I have been told that tail strikes on take off and landing are rare but do occur. I think, in my mind, the tail touching the ground at all would just make the tail fall off, but it appears I was wrong. In most of cases of tail strikes I've read about the plane is able to either continue on it's journey or can simply circle back to the field it departed from.

So I'm wondering, what do big commercial aircraft manufacturers (like Boeing and Airbus) do to keep tail strikes from turning into a major disaster? How do they engineer the plane to survive the incident?

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    $\begingroup$ Do you have a source that supports tail strikes being common? I would characterize them as quite rare. $\endgroup$
    – casey
    Commented May 10, 2015 at 2:07
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    $\begingroup$ @casey I actually really struggled with the wording for that part. All I'm trying to say is that it happens more often than "never", and it doesn't always involve major damage the the aircraft in common... In the end though I decided to just leave it because it's not really a part of the question, it's just a set up. But if you have any ideas on clarifying it... $\endgroup$
    – Jae Carr
    Commented May 10, 2015 at 3:14
  • $\begingroup$ There are a number of hull types for planes. They include: truss, geodesic, monocoque, and semi-monocoque. Basically what you're asking is "Why don't tail strikes destroy the hull of a plane?" The answer is that each of these hull types provides some resistance to that type of blunt force. I don't have any actual sources to cite, but I would guess that the order of "most tolerance" for tail strikes would probably be: semi-monocoque, geodesic, monocoque, and then truss. However, that's just an educated guess based on their general designs. $\endgroup$
    – Calphool
    Commented May 10, 2015 at 3:24
  • $\begingroup$ @Calphool That is at least the start of an answer though. I do know they also specifically engineer the tail section to deal with the force of a tail strike, sometimes adding skid plates or even a small wheel... But I've got scant details, so I'm hoping someone can step in and offer a more complete answer. $\endgroup$
    – Jae Carr
    Commented May 10, 2015 at 4:03
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    $\begingroup$ I think the main engineering solution is that the bottom of the tail is curved inwards. If the under side is flat like in smaller aircrafts, tail strike would be a lot more common. Testing then verifies that the parameters used to calculate the rotation speed at take off gives sufficient vertical speed per rotation to avoid tail strikes. If this speed can't be achieved given the targeted runways length, then it's back to square one, adding more engine power, bigger wheels, more curve, wing designs to improve lifts, or by reducing the maximum rotation during take off. Engineering is iterative. $\endgroup$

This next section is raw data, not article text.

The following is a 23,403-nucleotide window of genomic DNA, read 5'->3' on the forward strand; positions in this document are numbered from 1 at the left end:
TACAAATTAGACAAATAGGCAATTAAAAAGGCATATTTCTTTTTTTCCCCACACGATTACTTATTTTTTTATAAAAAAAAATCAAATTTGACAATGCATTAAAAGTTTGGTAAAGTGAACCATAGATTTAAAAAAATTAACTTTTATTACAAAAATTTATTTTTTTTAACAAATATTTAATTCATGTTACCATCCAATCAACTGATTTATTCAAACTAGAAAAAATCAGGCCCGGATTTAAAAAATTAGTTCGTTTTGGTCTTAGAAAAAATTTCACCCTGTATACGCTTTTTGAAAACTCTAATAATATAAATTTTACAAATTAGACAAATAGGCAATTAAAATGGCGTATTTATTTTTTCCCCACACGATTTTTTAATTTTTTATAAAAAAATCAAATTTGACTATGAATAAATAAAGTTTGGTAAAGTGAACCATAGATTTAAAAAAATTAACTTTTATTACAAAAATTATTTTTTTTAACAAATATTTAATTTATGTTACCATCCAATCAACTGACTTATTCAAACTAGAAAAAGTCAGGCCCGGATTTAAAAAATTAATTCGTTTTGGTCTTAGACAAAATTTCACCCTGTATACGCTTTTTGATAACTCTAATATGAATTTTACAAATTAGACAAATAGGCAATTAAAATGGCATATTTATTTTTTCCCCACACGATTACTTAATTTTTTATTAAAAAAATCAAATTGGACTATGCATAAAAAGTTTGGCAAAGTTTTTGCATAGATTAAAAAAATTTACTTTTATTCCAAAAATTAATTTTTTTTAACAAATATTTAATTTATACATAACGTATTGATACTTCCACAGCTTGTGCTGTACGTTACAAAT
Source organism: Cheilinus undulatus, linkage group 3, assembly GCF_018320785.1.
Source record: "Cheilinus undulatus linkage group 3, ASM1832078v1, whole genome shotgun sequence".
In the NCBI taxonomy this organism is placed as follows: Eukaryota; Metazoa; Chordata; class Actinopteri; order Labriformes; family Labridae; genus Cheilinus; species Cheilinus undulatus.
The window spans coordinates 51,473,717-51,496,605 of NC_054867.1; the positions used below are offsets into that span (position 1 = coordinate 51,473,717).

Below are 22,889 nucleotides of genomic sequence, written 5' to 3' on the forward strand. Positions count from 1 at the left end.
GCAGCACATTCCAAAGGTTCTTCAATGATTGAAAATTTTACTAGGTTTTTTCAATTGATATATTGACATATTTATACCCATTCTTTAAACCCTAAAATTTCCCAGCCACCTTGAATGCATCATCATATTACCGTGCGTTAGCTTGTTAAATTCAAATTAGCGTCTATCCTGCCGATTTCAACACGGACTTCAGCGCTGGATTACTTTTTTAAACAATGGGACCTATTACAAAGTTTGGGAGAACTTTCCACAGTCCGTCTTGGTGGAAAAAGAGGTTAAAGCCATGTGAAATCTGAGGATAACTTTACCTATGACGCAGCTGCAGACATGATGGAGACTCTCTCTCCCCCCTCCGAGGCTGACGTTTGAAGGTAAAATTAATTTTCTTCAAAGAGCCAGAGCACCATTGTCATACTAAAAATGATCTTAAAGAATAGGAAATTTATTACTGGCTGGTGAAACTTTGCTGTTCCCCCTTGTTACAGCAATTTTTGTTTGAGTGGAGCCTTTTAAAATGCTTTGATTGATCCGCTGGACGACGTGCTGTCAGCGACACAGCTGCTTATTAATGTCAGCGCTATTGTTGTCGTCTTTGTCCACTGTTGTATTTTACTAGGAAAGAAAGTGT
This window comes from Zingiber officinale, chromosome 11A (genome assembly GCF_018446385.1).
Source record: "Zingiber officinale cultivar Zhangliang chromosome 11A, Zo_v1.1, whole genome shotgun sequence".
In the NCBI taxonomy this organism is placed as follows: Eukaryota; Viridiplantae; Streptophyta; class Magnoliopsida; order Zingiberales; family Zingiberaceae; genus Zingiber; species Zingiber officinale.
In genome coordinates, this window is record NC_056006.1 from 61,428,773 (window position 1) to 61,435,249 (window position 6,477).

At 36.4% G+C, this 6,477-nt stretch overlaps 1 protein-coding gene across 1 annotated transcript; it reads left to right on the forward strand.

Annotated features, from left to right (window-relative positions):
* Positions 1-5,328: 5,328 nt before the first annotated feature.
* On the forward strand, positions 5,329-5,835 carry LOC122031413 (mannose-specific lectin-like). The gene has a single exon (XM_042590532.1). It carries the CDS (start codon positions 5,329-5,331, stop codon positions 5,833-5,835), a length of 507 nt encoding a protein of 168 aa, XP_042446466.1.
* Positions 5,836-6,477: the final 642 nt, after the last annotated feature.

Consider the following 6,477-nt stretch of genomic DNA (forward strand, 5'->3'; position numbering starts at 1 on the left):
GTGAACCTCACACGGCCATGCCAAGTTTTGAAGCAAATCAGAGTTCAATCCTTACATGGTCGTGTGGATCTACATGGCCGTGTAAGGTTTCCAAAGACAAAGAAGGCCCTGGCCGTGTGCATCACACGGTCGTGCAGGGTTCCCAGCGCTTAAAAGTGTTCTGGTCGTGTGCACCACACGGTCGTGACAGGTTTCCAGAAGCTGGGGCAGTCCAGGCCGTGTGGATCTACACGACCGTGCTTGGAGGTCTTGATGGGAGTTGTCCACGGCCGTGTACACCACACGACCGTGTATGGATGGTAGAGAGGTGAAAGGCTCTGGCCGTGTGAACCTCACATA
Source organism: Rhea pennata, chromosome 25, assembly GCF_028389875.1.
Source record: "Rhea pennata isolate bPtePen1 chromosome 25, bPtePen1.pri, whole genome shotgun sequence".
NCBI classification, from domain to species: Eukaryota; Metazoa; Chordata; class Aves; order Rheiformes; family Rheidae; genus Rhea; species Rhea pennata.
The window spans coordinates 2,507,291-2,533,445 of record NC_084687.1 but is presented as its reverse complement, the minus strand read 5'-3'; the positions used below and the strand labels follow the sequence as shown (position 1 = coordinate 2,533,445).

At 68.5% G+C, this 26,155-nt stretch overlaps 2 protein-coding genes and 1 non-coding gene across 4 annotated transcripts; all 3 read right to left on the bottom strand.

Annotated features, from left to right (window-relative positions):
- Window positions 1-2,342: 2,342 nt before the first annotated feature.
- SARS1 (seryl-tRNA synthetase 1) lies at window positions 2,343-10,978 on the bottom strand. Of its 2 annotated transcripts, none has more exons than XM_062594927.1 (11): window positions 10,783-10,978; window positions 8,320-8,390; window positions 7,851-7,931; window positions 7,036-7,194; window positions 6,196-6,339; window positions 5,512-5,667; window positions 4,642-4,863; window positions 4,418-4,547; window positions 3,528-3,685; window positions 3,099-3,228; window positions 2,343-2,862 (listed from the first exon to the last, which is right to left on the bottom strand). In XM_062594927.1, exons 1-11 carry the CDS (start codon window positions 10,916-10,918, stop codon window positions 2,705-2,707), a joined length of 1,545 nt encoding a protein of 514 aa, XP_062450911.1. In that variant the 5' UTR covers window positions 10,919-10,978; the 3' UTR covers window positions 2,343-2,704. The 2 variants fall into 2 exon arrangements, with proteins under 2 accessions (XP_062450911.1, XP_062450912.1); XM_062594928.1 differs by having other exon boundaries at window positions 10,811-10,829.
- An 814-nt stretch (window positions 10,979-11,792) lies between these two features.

– Lie Ryan
    Commented Jun 3, 2015 at 1:48

3 Answers 3


During testing, the rear fuselage is protected by a beam made of oak or even steel to distribute the tail strike loads and to protect the aircraft skin. A340 during tail strike tests A340 during tail strike tests. This one is literally blazing along the runway …

For normal operations, the protection is removed. However, tail strikes must not cause flight-critical damage, so a few precautions are taken during design:

  • No hydraulic or electrical lines must run along the bottom of the rear fuselage.
  • If there are still mechanical control elements like pushrods, they and their collapsing supports must not be close to the bottom of the fuselage.
  • The tail strike location must be outside of the pressurized part of the fuselage.

The main protection against tail strikes, however, is procedural: The rotation speed must be high enough to allow lift-off before a critical pitch attitude is reached.

Delta wing aircraft are much easier to over-rotate, so the Concorde used a retractable tailwheel for tail strike protection: BA Concorde tail from below with rear wheel extended

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    $\begingroup$ I like how the A340 says "smoother" on the tail...with sparks flying off of it. $\endgroup$
    – AaronD
    Commented Oct 3, 2017 at 3:52
  • $\begingroup$ Doesn't Airbus know that it's rude to set a fire under your airliner's tail? :-P $\endgroup$
    – Vikki
    Commented May 24, 2018 at 22:24

The 777-300ER locks the gear bogey in the horizontal position during takeoff making it considerably more difficult to tailstrike (Boeing said they hit the ground 12 times during testing with the -300, but only got within 18 inches on the -300ER).

enter image description here Source

See these documents: 1, 2


Firstly, this article from Boeing explains how tail strikes occur.

And this Boeing informational note gives more practical information on tail strikes and prevention:

A short excerpt from that note: "...some 777 models incorporate a tail strike protection system that uses a combination of software and hardware to protect the airplane. And some models of the 737, 767, and 777 have a tail skid that prevents damage from most takeoff tail strikes. However, these devices do not guarantee protection for landing tail strikes and some takeoff tail strikes. They also reduce tail clearance distances."


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